The Republicans' failure to repeal and replace Obamacare on their own has Washington talking about a grand bipartisan compromise on healthcare.
Don't believe it. The two parties have never been further apart on healthcare than they are right now.
That hasn't stopped Democrats and Republicans from wishing otherwise. Rather than repeating the same failed partisan process yet again, Republicans should work with Democrats on a bill that lowers premiums, provides long-term stability to the markets, and improves our healthcare system," said Senate Minority Leader Chuck Schumer, D-N.Y.
"The Congress must now return to regular order, hold hearings, receive input from members of both parties, and heed the recommendations of our nation's governors so that we can produce a bill that finally provides Americans with access to quality and affordable health care," said Sen. John McCain, R-Ariz.
Even President Trump argued that either full repeal without a replacement or allowing Obamacare to collapse would ultimately bring Democrats to the negotiating table. "Dems join in!" he tweeted.
There are some technical fixes to reassure insurers and shore up the Obamacare exchanges that could attract bipartisan support. And there is some agreement on healthcare among centrists in both parties, which is why they are already meeting.
But when it comes to a lot of the fundamental questions about what it would take to "fix" Obamacare, Democrats and Republicans simply disagree.
Conservative Republicans believe that the best way to lower premiums and make health insurance affordable is to provide relief from Obamacare mandates and let people buy plans that meet their needs.
Both the changes to the House-passed bill won by the Freedom Caucus and the revisions to the Senate bill advocated by Sen. Ted Cruz, R-Texas, reflect this viewpoint.
Liberal Democrats counter that this will lead to the proliferation of skimpy plans that have high deductibles or don't provide adequate coverage. They also argue that relaxing some Obamacare mandates, like community rating, will endanger protections for preexisting conditions.
To the Democrats, regulations and government purchasing power are the solution to rising healthcare costs, not a primary driver of them. They want more enforcement of the individual mandate, more federal healthcare spending, maybe even the revival of the public option.
Even relatively centrist Democrats from states Trump won handily in November were not willing to make any substantial concessions to conservatives. Sen. Heidi Heitkampf of North Dakota reportedly described ruling out per capita Medicaid block grants to the states or rolling back the Medicaid expansion were "the price of admission for me sitting down."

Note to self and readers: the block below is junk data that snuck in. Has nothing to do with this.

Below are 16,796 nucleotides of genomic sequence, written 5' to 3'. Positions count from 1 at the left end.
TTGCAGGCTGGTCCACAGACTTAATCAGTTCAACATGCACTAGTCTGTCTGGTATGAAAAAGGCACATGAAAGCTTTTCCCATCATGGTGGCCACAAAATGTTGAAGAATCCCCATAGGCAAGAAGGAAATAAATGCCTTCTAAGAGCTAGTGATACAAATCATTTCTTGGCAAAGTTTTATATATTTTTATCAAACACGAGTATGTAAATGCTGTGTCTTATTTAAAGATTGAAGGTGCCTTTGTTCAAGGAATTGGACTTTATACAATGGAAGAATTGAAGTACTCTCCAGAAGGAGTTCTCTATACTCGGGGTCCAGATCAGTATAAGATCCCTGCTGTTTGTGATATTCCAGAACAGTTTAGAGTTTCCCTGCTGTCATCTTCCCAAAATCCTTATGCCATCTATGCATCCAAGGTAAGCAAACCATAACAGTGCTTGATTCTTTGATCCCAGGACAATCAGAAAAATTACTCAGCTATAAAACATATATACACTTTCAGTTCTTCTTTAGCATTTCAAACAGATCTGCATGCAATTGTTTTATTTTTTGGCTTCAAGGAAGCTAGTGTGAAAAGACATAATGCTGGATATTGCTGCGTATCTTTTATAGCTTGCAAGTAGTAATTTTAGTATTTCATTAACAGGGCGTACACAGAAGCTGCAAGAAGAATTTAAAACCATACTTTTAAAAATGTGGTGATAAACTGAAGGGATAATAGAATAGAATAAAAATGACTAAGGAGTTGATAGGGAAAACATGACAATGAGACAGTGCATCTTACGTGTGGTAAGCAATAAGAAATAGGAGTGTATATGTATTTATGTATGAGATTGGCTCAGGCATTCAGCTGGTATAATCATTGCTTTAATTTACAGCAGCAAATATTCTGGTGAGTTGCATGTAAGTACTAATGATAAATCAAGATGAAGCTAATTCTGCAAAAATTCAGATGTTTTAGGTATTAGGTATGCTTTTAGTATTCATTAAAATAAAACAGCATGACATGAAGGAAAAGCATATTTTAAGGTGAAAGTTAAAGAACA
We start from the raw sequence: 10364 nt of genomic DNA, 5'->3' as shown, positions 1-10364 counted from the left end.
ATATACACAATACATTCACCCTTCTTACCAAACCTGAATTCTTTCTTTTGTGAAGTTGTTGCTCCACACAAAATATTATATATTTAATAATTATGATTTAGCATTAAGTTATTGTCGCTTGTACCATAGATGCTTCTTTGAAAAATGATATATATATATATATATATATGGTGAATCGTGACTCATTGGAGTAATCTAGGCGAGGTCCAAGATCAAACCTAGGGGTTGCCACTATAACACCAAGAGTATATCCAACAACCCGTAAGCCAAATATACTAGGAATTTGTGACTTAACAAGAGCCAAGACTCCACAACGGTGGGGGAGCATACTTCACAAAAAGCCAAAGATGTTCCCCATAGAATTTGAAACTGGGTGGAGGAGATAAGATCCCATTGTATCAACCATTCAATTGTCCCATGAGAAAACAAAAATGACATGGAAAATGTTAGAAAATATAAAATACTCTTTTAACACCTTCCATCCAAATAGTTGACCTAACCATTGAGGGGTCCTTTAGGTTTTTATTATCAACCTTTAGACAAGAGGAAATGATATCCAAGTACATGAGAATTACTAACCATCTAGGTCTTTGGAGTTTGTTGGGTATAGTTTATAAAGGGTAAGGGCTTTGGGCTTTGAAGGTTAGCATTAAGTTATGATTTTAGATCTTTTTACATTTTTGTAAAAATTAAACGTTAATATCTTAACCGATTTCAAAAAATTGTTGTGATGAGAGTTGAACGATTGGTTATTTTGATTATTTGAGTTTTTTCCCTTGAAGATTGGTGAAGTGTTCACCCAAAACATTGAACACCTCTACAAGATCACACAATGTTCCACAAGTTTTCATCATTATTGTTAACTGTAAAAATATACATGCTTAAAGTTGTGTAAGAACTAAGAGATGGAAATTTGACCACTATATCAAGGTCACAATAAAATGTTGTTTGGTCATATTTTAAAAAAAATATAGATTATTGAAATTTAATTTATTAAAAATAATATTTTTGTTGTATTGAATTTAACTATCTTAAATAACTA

Sen. Joe Manchin of West Virginia, the most conservative Democrat in the upper chamber from a state Trump won by nearly 42 points, told Politico, "I said, ‘I don't think there's a Democrat that would vote for any type of a repeal.'"
If anything, there is now greater Democratic support for single-payer healthcare. A majority of rank-and-file Democrats now back the idea. Sen. Bernie Sanders, I-Vt., had some success running on it in the 2016 Democratic presidential primaries. It is moving toward being a mainstream position for Democratic politicians to take.
And why not? It is the exchanges, a concession (albeit a highly regulated and subsidized one) to markets, that make Obamacare vulnerable to repeal seven years later. It is the government-run Medicaid expansion that not only provided most of the coverage but also sank the repeal efforts in the Republican-controlled Senate.
That lesson can't be lost on Democrats, who always remind us about the prevalence of government-run healthcare abroad and can point to Medicare at home. Republicans are much more tentative in defending their vision for healthcare policy and obviously less willing to risk their congressional majorities to pass a bill reflecting that vision.
If you are looking for a compromise between single payer and the Republicans' preferred path, Obamacare (like its predecessor Romneycare) arguably is that compromise. Just not a sustainable one.
Don't be surprised to see some bipartisan efforts to stabilize the exchanges ahead of the midterm elections. But the bigger problems with Obamacare will be solved over time on either Democratic or Republican terms.
Not even an ideological chameleon like Trump can square this circle.